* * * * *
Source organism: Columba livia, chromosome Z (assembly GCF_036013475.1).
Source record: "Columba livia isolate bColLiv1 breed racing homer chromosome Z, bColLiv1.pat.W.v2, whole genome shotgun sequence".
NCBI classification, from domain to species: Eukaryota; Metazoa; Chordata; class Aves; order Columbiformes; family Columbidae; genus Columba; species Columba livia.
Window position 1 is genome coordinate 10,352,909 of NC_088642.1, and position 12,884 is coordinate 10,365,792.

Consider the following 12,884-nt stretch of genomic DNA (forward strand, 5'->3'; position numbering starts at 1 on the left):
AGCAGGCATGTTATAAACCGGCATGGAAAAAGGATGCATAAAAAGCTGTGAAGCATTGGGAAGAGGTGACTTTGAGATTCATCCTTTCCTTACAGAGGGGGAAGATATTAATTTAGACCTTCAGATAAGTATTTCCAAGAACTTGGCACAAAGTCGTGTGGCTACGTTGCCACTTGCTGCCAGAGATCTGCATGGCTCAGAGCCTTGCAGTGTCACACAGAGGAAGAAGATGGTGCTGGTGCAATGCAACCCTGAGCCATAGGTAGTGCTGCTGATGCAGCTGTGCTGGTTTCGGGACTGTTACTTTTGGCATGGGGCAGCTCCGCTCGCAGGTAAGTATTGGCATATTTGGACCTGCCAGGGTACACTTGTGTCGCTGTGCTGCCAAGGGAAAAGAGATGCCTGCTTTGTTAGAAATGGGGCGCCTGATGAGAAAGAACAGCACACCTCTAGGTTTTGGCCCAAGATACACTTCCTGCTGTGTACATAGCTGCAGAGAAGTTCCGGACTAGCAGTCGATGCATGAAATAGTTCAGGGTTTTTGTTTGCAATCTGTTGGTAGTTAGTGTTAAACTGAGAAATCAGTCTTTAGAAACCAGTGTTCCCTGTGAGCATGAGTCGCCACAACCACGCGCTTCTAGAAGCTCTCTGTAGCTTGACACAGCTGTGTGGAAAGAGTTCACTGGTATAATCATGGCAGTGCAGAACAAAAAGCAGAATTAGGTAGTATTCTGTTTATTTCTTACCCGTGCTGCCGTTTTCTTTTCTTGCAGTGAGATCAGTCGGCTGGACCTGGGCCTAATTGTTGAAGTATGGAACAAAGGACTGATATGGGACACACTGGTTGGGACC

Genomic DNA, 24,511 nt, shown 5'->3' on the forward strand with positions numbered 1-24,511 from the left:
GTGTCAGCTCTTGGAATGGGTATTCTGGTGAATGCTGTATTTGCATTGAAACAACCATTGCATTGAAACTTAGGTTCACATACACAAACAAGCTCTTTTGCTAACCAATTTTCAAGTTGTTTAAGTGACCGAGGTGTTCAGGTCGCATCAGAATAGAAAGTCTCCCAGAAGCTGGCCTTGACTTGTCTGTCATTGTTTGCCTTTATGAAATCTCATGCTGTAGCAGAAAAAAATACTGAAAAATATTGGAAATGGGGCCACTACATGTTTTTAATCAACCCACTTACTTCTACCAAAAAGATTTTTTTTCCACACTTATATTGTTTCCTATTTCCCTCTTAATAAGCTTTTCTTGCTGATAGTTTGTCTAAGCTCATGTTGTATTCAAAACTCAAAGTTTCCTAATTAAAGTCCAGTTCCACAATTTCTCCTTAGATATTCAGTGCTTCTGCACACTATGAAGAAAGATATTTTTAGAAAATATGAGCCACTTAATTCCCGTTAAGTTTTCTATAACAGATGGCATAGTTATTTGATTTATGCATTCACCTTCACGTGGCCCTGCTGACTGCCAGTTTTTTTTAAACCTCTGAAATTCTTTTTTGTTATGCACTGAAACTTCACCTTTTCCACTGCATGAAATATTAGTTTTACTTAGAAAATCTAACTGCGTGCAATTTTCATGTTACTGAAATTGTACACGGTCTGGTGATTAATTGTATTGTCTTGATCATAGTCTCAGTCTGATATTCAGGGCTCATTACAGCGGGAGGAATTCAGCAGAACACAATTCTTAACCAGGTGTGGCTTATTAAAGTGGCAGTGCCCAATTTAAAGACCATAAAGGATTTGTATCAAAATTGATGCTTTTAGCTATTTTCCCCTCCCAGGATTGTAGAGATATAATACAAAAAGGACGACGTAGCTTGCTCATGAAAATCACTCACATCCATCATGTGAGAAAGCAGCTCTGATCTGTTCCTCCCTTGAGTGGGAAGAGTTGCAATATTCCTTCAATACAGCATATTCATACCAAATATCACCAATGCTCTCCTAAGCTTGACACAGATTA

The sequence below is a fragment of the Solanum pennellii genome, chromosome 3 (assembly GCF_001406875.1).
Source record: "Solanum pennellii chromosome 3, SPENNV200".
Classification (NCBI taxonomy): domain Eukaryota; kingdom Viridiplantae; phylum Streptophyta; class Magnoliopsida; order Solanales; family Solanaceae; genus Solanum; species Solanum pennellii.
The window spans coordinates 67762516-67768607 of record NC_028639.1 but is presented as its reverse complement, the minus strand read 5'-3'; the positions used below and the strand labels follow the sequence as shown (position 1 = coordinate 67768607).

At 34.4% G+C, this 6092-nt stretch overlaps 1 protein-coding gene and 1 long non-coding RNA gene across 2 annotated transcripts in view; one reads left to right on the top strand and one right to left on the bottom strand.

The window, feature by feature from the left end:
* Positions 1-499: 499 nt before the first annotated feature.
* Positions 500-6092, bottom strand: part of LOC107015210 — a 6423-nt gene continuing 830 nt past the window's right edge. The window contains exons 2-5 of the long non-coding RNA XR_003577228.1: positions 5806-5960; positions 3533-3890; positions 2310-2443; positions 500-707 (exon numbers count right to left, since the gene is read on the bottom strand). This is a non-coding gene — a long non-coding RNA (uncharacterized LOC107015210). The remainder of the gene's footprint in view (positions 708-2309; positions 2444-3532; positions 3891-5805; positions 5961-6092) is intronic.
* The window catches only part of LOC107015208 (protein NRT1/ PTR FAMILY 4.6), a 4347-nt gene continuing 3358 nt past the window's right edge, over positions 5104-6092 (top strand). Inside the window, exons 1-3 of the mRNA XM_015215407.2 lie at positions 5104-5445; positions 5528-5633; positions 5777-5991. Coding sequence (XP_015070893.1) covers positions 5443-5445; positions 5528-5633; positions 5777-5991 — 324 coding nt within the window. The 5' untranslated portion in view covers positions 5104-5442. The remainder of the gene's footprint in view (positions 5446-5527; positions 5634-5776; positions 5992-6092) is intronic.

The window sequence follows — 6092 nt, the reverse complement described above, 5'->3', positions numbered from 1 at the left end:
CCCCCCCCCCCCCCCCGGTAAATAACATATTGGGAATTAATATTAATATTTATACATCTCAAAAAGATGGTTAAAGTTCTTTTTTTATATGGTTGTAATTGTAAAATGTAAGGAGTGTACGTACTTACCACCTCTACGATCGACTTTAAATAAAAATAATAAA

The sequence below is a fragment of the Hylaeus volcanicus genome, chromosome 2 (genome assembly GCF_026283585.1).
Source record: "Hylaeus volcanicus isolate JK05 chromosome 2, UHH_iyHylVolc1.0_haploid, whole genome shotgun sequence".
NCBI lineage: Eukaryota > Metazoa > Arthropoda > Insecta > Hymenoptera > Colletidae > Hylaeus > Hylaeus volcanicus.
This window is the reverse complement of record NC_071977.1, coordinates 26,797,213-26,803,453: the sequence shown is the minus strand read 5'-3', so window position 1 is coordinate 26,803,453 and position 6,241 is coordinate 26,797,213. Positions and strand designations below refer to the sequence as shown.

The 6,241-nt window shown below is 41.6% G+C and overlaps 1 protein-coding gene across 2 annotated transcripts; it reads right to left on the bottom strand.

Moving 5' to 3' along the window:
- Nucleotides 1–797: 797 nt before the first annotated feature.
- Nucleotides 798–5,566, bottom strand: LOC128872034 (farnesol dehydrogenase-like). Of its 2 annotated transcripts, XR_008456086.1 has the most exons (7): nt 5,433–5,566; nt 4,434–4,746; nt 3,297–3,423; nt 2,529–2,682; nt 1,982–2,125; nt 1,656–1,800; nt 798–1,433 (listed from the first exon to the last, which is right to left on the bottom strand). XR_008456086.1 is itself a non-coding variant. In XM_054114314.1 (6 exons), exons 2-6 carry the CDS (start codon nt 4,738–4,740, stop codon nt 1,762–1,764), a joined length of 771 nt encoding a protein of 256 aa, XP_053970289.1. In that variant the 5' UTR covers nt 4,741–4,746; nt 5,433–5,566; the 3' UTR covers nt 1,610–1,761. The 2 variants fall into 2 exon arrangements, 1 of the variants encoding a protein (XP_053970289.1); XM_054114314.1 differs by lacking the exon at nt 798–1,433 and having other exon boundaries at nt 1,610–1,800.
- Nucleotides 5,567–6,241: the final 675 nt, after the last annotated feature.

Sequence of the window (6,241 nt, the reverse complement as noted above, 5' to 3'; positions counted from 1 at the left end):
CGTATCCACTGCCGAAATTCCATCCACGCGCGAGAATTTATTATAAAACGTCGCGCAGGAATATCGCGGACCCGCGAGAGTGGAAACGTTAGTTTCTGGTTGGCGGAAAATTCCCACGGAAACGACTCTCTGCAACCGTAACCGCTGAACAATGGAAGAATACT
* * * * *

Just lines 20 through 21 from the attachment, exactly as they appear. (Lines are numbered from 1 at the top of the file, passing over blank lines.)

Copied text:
The sequence below is a fragment of the Hylaeus volcanicus genome, chromosome 2 (genome assembly GCF_026283585.1).
Source record: "Hylaeus volcanicus isolate JK05 chromosome 2, UHH_iyHylVolc1.0_haploid, whole genome shotgun sequence".